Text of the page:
You can subscribe and download the show via iTunes, and if you do I’d love it if you had time to leave an honest review. Note: right now the show hasn’t appeared in the iTunes directory, for now use this link to subscribe.


You can also check out the show via the NewbQuest YouTube channel, if you prefer that format. If you do I’d appreciate if you’d subscribe or leave a comment over there.

To learn more about Shawn Allen and his game Treachery in Beatdown City you can head over to www.beatdowncity.com and you can follow Shawn on Twitter at @anuchallenger

Thanks again to Shawn for taking the time to come on and talk, and to you for checking out the blog and the show!

16 Oct

Newbquest Developer Blog 1: Butterfly Intro

I’m back! It’s been a while. I was very busy, but now, here I am.  I’ve decided to experiment with a new format for this blog which will focus on posting short video developer blogs, showing the progress I am making with learning to make games in Unity.  This is a short intro to my current level of progress, as I work further on the project I will provide more detailed explanations of what’s going on and what I’m up to. This first short video is showing what I’ve created so far and explaining a few of the systems involved.

The project I’m currently working on has the working title: Butterfly.  The basic idea is that you fly around in 3d space  as a butterfly and shoot missiles at other butterflies.  Although at the moment it’s quite absurd my goal is to develop it into something more visually beautiful. I’d like it to be a visual audio experience as much as a game and so I’ve got some placeholder audio and visual assets in there to start.  Once I get things going a little less shakily I’ll post some web players so you can try the mechanics yourself.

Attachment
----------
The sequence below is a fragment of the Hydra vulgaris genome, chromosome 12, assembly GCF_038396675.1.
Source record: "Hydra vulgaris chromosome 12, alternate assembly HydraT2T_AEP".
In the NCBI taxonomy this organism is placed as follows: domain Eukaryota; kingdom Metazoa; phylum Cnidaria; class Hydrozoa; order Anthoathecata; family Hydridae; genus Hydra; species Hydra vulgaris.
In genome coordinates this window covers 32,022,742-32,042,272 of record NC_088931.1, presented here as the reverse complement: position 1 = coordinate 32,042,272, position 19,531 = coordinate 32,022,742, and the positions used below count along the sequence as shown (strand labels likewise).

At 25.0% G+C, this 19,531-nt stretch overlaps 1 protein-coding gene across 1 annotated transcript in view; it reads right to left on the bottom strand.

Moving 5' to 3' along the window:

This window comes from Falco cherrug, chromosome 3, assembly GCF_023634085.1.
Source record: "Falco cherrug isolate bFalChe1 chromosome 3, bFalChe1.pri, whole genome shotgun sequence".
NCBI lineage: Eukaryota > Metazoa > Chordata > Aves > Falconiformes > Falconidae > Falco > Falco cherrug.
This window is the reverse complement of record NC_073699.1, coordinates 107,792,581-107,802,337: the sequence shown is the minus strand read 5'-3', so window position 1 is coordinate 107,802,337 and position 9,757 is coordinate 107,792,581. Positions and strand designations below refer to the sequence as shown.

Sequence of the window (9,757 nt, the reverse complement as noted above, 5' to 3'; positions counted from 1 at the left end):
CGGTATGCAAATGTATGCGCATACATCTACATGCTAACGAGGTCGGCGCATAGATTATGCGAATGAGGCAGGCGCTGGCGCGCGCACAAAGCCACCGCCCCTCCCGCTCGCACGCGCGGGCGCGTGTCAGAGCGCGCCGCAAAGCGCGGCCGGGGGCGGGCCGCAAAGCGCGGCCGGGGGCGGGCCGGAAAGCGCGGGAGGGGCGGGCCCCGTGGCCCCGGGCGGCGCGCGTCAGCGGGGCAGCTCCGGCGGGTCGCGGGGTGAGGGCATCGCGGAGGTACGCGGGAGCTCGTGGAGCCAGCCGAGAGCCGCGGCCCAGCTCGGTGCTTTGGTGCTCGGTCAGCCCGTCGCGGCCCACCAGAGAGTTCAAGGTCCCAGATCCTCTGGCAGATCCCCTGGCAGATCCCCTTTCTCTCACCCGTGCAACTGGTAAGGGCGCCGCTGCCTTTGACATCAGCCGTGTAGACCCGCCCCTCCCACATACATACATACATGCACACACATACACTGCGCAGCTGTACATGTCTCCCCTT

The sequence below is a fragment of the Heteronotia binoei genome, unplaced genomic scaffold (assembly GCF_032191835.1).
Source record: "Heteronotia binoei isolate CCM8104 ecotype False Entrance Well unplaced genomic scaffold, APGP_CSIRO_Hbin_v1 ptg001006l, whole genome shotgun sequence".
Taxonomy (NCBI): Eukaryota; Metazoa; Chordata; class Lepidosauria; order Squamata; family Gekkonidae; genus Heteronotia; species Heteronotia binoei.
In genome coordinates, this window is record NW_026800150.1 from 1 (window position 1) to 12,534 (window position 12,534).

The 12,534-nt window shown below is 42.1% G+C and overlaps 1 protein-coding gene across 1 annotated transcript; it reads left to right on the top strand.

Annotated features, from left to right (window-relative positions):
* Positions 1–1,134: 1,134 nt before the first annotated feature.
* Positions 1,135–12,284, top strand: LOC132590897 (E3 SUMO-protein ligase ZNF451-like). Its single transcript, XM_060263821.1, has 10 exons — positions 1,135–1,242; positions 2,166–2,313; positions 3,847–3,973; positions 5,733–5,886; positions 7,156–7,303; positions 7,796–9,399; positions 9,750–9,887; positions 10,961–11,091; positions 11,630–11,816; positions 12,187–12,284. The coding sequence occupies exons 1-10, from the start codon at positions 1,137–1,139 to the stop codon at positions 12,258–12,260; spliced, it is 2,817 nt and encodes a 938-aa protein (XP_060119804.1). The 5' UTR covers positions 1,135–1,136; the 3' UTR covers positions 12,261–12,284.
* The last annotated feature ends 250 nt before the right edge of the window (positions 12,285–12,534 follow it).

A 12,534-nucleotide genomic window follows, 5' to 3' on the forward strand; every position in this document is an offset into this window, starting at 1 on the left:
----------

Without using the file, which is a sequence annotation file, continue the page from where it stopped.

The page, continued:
A few notes about my approach.

My goal in posting these videos and blog posts is to try to meet other people who share my interests, and to hold myself accountable and motivate myself to make progress. I feel like having an audience, even if it’s very small, will help to keep me on track.  I was very inspired by what the people at Overgrowth are doing with their documentation project. I am not as cool as them, nor is my game, but hey.

I am very inspired by the Lean Startup methodology so a big part of the reason I am sharing this in such an early state is to try to get some impressions and feedback from anyone who looks at it.  I welcome all feedback, positive, negative and everything in between.  If you think this is a dumb idea, that’d be great to hear! If you’d like to see it go in another direction, that’d be great too.  My goal is to try to build up this simple prototype and iterate on it until it becomes something cool and fun and to try to do that in a fairly public way through this blog.

I’d love to hear from you! Feel free to leave a comment here or on the YouTube page where the video lives. I promise to reply to everyone.





05 Apr

Beginning 3D Game Development with Unity by Sue Blackman: Epic Review Pt.2

Unity 3d interface with cube